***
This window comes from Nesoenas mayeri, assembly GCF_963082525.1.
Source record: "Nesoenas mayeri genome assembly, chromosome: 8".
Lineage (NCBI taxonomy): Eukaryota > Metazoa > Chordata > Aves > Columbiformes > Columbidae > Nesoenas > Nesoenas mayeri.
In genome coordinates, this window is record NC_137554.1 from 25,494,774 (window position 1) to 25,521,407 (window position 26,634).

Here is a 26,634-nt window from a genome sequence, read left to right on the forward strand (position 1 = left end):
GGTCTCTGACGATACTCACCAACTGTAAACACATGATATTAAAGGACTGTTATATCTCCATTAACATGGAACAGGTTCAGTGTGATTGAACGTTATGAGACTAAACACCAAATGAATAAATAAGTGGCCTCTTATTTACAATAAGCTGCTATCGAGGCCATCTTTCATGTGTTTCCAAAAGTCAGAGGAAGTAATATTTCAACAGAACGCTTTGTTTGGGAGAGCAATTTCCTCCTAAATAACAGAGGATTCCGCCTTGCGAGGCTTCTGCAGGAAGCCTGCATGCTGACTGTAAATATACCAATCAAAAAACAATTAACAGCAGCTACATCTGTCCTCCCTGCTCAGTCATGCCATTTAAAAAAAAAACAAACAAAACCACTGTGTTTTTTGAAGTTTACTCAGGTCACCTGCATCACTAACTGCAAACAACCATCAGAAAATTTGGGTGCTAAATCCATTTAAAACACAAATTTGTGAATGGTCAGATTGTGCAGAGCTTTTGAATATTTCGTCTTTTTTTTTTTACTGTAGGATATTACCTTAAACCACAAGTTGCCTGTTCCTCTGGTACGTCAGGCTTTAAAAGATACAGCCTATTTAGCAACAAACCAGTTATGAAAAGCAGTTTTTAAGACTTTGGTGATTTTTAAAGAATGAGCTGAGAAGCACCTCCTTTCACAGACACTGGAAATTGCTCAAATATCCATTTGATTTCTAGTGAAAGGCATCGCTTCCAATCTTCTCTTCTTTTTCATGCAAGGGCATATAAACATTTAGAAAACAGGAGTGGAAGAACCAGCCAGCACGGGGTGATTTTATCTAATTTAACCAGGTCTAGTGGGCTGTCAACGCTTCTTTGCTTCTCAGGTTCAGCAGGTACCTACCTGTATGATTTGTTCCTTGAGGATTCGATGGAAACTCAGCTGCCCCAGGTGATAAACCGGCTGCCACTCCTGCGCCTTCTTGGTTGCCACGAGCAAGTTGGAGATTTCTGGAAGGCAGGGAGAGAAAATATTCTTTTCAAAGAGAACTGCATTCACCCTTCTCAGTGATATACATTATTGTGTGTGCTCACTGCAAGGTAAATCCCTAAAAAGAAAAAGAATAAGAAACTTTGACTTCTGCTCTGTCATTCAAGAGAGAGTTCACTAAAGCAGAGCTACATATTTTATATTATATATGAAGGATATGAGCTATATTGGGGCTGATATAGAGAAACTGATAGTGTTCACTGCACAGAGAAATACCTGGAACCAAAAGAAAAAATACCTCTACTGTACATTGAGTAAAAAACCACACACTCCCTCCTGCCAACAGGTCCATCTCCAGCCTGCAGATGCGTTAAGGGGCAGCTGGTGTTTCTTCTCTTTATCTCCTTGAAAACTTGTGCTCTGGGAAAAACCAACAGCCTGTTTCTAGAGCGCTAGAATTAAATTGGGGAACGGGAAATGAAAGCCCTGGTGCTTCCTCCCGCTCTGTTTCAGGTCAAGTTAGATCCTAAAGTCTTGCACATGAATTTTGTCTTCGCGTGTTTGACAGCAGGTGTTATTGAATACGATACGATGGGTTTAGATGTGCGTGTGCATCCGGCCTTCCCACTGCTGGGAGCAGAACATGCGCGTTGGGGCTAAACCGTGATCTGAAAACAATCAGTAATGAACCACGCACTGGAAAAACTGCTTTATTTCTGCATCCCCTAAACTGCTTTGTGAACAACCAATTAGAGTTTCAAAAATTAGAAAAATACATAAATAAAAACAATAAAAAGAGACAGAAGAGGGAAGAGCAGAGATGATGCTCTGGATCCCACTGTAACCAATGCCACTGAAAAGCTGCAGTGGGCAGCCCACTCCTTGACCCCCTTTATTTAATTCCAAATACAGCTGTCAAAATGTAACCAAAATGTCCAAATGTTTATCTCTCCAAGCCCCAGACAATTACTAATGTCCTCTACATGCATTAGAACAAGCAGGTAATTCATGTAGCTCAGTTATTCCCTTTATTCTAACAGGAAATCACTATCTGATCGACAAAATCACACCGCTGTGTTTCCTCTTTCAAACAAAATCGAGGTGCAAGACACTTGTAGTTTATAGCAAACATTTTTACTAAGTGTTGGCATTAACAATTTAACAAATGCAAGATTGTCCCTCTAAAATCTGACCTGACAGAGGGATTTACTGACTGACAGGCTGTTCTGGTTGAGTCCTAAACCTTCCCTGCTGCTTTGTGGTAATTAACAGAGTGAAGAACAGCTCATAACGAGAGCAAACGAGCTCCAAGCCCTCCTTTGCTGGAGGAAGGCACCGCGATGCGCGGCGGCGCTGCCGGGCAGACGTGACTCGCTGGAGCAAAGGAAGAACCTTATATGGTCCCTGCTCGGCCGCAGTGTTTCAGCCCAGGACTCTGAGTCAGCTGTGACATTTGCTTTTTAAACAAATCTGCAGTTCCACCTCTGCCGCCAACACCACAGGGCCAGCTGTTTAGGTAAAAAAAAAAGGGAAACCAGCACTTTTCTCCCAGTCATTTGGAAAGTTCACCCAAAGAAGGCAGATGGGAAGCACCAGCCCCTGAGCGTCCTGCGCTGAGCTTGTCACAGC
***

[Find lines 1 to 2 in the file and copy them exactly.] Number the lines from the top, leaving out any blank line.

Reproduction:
This window comes from Nesoenas mayeri, assembly GCF_963082525.1.
Source record: "Nesoenas mayeri genome assembly, chromosome: 8".